What does hybrid data integration really mean?
Johan Jonzon, CMO and co-founder of stream analytics and hybrid integration platform, Crosser, breaks down what hybrid really means and why it will be crucial for factories of the future.
Hybrids have always formed an integral part of myths, legend and speculation. In Greek mythology fantastic creatures are typically depicted as hybrids, such as the Minotaur and the centaur. Even in an Industrial Internet of Things (IIoT) context, there’s still something mysterious about hybrid.
The opinion of what hybrid integration involves has changed over time, and is continuing to do so. Gartner defines it as the ability to connect applications, data, files and business partners across cloud and on-premise systems. However, hybrid isn’t constrained to just two things. The complete concept is far broader in today’s landscape — addressing integration across different domains, endpoints and deployment models.
The real definition
In the world of enterprise integration, hybrid does not refer to two elements as the definition states, but up to four different ones. In fact, the phrase hybrid integration platform (HIP) was initially developed by Gartner and describes four dimensions of “different elements”. These are deployment models, integration models, endpoints including IoT machines and stakeholders, such as citizen integrators.
A HIP provides organisations with the tools they need to simplify data and application integration across any deployment model. With silos broken down, businesses can turn data into actionable insights, allowing them to make decisions faster. As a result, Gartner estimates that by the end of 2022, 65% of global organisations will have implemented a hybrid integration platform.
A hybrid industry
Already a complex task, digital transformation is becoming more challenging with increased demand for mobile connectivity and IoT devices — with an estimated 12 million IoT devices thought to already exist.
Consequentially, the demand for new integrations has surpassed the capacity most enterprises can handle. Companies often choose the cloud for its unlimited scalability as an answer to these challenges. But this strategy doesn’t account for inflexible legacy systems, which are often critical to the many facilities that still rely on them.
Digitalisation efforts now require integration tools that can address this level of complexity. Modern enterprises cannot justify sending everything to the cloud, so instead need a solution that streamlines processes, disperses skill sets over a wider range of people, restructures their integration architecture, while using new technologies to make integration simpler and more efficient. Here, hybrid integration platforms offer relief.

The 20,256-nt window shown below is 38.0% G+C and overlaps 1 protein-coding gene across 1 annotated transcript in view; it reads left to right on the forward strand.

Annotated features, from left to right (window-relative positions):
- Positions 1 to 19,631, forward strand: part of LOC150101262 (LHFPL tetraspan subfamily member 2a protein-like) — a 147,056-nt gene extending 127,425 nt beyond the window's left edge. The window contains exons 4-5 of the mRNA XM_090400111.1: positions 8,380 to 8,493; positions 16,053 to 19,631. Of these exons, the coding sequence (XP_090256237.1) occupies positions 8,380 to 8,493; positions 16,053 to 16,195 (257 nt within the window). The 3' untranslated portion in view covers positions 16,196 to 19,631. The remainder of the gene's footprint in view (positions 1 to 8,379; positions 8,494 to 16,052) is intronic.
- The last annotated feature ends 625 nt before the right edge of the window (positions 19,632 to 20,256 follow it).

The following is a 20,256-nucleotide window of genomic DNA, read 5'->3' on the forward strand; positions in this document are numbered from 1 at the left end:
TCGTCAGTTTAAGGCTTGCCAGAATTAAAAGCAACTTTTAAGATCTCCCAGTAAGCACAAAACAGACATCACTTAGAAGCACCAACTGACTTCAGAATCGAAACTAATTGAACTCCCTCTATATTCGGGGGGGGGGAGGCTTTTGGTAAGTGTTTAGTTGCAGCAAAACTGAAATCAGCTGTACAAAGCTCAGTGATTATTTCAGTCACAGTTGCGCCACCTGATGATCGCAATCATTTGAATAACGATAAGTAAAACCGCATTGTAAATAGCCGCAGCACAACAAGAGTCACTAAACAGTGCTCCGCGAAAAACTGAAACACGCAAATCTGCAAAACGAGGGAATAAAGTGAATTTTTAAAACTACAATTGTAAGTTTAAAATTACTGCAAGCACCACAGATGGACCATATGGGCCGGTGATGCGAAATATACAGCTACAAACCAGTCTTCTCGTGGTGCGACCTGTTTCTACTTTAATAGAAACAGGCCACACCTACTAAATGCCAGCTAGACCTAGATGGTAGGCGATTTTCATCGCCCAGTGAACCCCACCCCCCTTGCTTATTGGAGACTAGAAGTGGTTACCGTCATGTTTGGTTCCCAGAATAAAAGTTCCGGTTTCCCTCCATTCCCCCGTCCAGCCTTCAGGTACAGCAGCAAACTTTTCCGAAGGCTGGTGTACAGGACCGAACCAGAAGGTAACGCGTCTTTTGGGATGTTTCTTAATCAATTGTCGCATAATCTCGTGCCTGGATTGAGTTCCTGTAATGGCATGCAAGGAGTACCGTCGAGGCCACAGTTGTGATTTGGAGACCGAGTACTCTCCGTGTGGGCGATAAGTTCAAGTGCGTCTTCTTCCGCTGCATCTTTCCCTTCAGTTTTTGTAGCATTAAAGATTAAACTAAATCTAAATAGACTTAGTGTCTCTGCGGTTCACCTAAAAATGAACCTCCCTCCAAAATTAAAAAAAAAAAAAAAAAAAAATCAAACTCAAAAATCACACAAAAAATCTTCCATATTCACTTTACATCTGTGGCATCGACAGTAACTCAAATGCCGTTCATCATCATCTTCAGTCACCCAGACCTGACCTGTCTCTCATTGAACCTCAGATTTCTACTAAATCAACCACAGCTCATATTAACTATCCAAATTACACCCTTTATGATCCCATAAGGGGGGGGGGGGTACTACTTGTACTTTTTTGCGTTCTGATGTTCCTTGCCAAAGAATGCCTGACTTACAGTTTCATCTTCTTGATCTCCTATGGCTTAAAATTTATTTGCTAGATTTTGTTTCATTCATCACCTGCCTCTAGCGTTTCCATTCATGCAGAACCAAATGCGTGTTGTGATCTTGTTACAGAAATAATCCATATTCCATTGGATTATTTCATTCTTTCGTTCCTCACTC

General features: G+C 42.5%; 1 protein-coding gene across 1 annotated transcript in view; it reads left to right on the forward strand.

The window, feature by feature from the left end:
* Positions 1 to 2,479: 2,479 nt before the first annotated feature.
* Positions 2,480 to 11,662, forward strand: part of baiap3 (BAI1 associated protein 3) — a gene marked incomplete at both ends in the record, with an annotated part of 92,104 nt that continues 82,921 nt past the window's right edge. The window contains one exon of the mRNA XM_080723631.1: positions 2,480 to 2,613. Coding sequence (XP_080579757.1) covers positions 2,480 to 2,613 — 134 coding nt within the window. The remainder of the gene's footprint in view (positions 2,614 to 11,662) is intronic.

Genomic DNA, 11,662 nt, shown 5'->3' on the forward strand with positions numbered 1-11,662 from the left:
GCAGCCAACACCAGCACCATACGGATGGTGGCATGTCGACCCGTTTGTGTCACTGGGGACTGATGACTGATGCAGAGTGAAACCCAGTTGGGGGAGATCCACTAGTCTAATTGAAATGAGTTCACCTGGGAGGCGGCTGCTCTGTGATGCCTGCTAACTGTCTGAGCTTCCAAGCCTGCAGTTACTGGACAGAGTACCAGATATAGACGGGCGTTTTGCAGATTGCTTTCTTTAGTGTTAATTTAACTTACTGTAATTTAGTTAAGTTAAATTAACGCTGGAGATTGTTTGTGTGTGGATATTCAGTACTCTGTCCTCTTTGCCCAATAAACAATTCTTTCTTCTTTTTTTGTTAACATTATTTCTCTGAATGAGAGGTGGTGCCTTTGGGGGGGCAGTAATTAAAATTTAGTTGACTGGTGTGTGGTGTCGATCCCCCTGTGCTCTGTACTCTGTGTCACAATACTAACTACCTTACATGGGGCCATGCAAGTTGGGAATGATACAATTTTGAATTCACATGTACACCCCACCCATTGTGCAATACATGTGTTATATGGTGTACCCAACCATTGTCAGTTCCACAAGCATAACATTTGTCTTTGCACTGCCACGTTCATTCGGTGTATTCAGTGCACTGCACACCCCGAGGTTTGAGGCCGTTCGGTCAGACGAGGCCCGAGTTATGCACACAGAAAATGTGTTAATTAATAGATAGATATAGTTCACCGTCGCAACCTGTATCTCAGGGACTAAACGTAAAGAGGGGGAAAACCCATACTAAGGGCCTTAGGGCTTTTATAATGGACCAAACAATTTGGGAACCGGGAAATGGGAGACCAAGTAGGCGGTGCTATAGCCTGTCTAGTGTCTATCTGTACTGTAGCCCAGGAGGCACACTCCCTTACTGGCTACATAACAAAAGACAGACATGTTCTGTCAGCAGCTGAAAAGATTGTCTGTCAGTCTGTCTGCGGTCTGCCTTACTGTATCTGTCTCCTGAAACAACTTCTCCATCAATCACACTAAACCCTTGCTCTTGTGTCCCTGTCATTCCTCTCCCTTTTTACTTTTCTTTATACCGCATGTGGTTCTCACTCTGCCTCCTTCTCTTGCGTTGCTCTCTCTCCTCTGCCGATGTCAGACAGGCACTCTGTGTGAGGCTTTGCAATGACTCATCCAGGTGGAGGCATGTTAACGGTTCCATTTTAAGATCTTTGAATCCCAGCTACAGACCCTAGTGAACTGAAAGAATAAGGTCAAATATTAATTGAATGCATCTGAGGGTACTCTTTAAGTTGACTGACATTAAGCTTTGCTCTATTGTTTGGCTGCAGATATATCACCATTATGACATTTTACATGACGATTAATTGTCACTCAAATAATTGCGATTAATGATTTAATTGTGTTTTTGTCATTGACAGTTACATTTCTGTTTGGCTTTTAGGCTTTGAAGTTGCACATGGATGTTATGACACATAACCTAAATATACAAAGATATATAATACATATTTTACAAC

The main value of hybrid integration is that it combines vertical and horizontal integrations to address all areas of a facility. Vertical integration works beyond traditional production hierarchy levels — from the sensor to the business level of the company — allowing data to be used for business decisions. While horizontal integration ensures networking between machines, IoT devices and engineering processes, including cloud to cloud, to work together seamlessly.
An intelligent future
But it doesn’t stop there. Enterprises must be future-thinking and strive for an integration platform that is also intelligent. Firstly, integration platforms of the future must enable intelligent workflows between systems that can analyse and act on advanced conditions, including artificial intelligence (AI) and machine learning (ML). They also need to be edge-enabled to allow for developing IoT data from connected devices, which benefit from local, intelligent processing, at the edge, close to the data origin.
Ensuring the platform is event-driven is also crucial because it provides enterprises with the opportunity to act instantly on data that is new, streaming or changed. Lastly, an intelligent platform must bridge the gap between the physical world and IT infrastructure, enabling integrations to run at production sites, in the supply chain and between offices.
The Crosser hybrid integration platform was built for the enterprises of tomorrow, anticipating that true digitalisation will not revolve around choosing between the edge, cloud or on-premise. It will involve using all three. It’s this ability to combine all three levels that makes Crosser’s HIP unique. It’s designed to make it easier to monitor and maintain data flows using a centralised platform — eliminating the need for additional systems to compensate for different areas of data flow deployment.
The term hybrid has been shrouded in mystery, with its meaning left unclear. It’s not about blending two assets as mythology dictates but involves using multiple layers to run integrations everywhere in a facility. To truly realise seamless digital transformation, integration platforms must encompass intelligent modelling, enable edge processing of IoT devices and bridge the gap between data stored across several locations.